Married filing jointly is usually best if only one spouse has a significant income, but if both taxpayers work and the income and itemized deductions are large and very unequal there may be more of an advantage to file separately.
What is “Head of Household” filing status?
Head of household is a single or unmarried taxpayer that pays at least 50% if the costs of supporting their household and lives with other qualifying family members that they provide support for more than half the year. This includes more than half of the total household bills, as well as rent or mortgage, utility bills, insurance, property taxes, groceries, repairs, and other common household expenses. See below for the 2022 and 2023 tax brackets for head of household filers:
|Federal Income Tax Rate||Income Range for Taxpayer filing as the Head of Household for 2022||Income Range for Taxpayer filing as Head of Household for 2023|
|37%||Over $539,900||Over $578,101|
What is a Qualifying family member?
A qualifying family member is a dependent child, grandchild, sibling, grandparent, or anyone else you can claim as an exemption. This can be defined as a member of the household is a dependent relative or non-relative that resided in a taxpayer’s domicile. To be an eligible member of the household, certain qualifications must be met. A qualifying family member is someone that is not your qualifying child and must be related to you. They also must have lived with you all year as a member of your household, have gross income for the year less than $4,400, and you must have provided more than half of the person’s total support for the year.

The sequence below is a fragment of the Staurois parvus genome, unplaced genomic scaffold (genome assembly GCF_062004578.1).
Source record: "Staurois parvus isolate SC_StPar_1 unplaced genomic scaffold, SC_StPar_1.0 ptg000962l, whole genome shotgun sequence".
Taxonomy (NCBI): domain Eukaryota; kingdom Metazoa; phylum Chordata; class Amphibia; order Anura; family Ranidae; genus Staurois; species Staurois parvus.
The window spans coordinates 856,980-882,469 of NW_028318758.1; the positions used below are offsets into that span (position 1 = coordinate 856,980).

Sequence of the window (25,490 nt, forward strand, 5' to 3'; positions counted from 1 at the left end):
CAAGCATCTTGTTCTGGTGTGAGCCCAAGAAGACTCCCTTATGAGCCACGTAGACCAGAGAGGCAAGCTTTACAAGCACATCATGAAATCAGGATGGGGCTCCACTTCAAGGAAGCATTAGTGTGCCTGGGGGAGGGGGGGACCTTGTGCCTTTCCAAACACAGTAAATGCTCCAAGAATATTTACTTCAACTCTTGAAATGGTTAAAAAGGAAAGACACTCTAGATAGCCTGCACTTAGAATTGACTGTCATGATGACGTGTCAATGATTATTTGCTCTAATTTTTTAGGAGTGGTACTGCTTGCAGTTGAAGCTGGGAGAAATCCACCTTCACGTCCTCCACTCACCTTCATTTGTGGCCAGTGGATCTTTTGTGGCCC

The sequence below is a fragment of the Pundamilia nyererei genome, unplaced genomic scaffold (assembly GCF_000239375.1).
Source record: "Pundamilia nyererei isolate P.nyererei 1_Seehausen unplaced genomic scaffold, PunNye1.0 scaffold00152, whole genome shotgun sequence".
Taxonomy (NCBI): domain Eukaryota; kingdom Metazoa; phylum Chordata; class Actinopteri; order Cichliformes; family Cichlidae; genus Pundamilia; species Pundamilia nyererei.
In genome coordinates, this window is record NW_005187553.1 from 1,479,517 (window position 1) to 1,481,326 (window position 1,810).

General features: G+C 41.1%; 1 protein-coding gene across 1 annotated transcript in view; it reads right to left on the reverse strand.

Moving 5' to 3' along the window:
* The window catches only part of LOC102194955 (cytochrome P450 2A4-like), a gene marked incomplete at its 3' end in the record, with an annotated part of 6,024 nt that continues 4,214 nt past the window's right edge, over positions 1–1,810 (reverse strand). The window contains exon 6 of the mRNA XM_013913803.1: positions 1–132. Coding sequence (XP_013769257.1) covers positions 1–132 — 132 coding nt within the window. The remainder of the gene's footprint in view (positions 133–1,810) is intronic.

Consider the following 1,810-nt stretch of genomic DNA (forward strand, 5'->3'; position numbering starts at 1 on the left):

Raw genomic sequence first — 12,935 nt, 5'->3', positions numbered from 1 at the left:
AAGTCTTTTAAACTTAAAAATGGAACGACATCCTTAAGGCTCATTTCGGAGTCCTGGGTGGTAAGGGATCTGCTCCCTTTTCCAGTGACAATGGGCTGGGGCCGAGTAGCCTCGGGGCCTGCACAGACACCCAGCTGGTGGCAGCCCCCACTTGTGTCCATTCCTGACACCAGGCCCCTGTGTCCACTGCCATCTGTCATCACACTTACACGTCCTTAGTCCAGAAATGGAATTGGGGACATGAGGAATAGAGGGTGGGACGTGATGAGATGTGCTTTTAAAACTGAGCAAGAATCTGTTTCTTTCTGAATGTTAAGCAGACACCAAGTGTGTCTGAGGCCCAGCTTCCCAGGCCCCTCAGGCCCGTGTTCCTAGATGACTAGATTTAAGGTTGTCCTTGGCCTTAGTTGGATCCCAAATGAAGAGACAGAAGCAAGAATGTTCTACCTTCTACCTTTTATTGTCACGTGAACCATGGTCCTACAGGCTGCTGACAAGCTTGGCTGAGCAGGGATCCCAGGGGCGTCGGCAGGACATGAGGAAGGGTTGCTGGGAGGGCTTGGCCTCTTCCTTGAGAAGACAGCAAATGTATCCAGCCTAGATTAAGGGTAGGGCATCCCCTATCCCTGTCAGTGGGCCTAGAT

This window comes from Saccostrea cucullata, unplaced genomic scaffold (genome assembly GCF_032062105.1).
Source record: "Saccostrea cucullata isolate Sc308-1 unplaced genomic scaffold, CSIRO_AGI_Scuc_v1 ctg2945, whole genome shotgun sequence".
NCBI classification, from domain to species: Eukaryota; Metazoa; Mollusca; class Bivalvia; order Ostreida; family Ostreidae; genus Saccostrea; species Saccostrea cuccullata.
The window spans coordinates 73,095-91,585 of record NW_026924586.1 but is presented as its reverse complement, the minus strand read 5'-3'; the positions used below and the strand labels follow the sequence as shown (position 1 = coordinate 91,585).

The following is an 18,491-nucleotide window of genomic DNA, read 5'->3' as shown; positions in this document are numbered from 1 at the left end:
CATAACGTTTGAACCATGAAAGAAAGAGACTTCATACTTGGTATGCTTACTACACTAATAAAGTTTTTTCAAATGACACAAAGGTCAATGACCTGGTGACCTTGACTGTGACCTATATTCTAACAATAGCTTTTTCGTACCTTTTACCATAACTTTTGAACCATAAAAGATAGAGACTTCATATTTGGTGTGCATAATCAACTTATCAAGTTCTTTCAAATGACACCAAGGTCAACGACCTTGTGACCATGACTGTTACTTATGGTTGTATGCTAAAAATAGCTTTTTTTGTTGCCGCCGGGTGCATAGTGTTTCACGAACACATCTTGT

What is “Qualifying Widow(er) with Dependent Child” filing status?
In the event that a spouse dies during the tax year, the surviving spouse can use a joint filing status. For the two years following the year of a spouse’s death, the surviving spouse can file as a qualifying surviving spouse. This allows the surviving spouse to maintain the standard deduction for a married couple filing jointly for two years after the spouse’s death. The taxpayer cannot remarry for two years and must claim a qualifying dependent.
What are the dependent requirements?